Mos def, just the 1st thing that popped into my mind... –  TJB Mar 13 '09 at 8:18
Well, my scripts return valid XHTML markup (and only that) with no language-specific artifacts whatsoever, no matter what language I wrote them in. Good luck trying to find that which is not there ;) –  Piskvor Mar 13 '09 at 8:40
I agree, that's why I said usually. ;) But, most people use tools that spit out recognizable markup or some metadata. Of course, you could always go ahead and just obfuscate the whole thing too. –  TJB Mar 13 '09 at 8:45
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biznetwork.mn is using PHP5.

If you add the text


to the end of a URL on the site such as the root URL, if you see a PHP logo it is confirmation that they are running PHP. If you add


then you will see a Zend engine logo which is clearly different between PHP 4 and 5 (Zend engine II means PHP5).

Seeing these logos will indicate that they are using PHP. Please note however that they can be disabled, and some websites will disable them because they don't want you to know they are using PHP. Not seeing them is no indication that they're not using PHP.

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biznetwork.mn is using:

  • PHP/5.2.4-2ubuntu5.4
  • Symfony framework
  • lighttpd/1.4.19 server
  • Ubuntu 5.4

This can be determined by looking at the HTTP headers from the site - you can use this HTTP header viewer for that.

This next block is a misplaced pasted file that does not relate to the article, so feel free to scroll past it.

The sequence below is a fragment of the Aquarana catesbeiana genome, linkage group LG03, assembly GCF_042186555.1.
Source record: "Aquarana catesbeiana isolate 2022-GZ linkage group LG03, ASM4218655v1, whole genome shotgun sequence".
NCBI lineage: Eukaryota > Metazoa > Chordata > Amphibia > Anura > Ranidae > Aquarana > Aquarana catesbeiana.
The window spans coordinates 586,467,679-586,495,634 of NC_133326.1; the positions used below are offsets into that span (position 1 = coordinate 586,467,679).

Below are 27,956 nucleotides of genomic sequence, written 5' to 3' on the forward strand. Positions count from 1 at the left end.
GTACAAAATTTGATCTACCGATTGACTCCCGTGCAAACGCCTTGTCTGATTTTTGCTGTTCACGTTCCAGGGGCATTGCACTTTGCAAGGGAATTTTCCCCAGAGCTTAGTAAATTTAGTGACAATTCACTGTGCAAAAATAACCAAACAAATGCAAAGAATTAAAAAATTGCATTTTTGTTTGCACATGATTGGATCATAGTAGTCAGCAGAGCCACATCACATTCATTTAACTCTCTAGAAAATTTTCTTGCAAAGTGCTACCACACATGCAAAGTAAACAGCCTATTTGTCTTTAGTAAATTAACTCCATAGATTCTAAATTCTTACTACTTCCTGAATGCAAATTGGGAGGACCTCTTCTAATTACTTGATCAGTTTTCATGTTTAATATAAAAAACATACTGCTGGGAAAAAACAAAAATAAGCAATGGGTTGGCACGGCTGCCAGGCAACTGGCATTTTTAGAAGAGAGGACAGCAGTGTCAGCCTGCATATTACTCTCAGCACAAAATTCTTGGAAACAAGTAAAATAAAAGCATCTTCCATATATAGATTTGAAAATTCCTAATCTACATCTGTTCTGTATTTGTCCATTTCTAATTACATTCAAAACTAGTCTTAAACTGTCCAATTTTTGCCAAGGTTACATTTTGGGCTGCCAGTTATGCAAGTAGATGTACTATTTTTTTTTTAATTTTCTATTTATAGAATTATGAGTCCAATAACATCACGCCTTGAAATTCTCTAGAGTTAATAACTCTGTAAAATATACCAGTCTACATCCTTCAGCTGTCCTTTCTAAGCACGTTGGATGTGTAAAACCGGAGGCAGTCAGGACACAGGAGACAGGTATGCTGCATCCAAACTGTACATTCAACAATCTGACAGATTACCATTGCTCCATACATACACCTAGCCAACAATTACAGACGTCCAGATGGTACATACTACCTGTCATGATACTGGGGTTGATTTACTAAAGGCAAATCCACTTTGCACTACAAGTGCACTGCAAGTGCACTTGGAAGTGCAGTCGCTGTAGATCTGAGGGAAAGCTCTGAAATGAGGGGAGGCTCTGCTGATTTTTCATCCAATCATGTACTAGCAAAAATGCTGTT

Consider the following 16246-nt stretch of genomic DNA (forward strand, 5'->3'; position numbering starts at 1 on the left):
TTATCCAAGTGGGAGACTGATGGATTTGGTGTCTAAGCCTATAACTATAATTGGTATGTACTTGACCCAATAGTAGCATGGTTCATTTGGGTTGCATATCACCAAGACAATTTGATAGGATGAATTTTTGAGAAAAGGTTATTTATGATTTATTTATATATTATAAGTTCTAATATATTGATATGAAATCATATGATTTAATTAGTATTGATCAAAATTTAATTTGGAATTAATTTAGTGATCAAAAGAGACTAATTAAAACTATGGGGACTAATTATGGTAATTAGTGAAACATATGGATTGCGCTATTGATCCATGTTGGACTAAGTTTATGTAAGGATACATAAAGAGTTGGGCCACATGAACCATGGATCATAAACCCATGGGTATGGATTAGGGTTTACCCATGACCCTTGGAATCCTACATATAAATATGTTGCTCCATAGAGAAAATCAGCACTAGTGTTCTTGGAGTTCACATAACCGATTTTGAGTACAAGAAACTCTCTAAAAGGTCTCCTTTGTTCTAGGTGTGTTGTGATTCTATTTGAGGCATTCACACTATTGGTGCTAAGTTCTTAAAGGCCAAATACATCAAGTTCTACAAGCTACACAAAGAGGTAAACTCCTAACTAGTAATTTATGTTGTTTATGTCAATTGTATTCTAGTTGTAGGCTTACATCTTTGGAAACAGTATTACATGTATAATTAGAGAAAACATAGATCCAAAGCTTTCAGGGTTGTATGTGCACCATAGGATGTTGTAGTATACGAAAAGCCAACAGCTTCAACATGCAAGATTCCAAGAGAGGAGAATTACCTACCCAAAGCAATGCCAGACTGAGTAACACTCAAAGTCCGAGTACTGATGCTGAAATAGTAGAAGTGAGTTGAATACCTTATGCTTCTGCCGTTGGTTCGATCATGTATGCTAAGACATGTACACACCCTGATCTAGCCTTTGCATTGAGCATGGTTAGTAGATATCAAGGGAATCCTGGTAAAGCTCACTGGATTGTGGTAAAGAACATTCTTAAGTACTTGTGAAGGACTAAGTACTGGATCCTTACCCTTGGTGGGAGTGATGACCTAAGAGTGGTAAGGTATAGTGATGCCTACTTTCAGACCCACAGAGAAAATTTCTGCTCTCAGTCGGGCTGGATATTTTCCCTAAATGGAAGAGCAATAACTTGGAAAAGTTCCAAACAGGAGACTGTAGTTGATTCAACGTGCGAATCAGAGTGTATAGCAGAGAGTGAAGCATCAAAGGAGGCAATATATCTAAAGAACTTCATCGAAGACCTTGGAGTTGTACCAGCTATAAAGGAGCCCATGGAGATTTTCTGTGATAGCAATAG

Note that it is possible to disable the X-Powered-By: identification in PHP and Server: identification, so not seeing this notice is no indication that they not using PHP. It's just another thing you can try. But you can get a ton of clues from looking at headers like this.

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Normally you can find that out from the extensions seen in the url. But that is not always correct as one can define any extension by doing configurations in webserver.

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At a previous place of employment the answer to 'what language is behind the server' was 'all of them'. The front of the website was an apache forward proxy that handled the authentication and authorization (mod_perl) and then forwarded the request on to whatever web server was specified - foo.bar.com/qux/ would could go to an IIS server while foo.bar.com/baz/ could go to a weblogic server for j2ee and jsp and foo.bar.com/blarg/ would go to an apache server for cgi.

Without someone poking at it to see what forms of index.??? work there is no way to be guess what was used.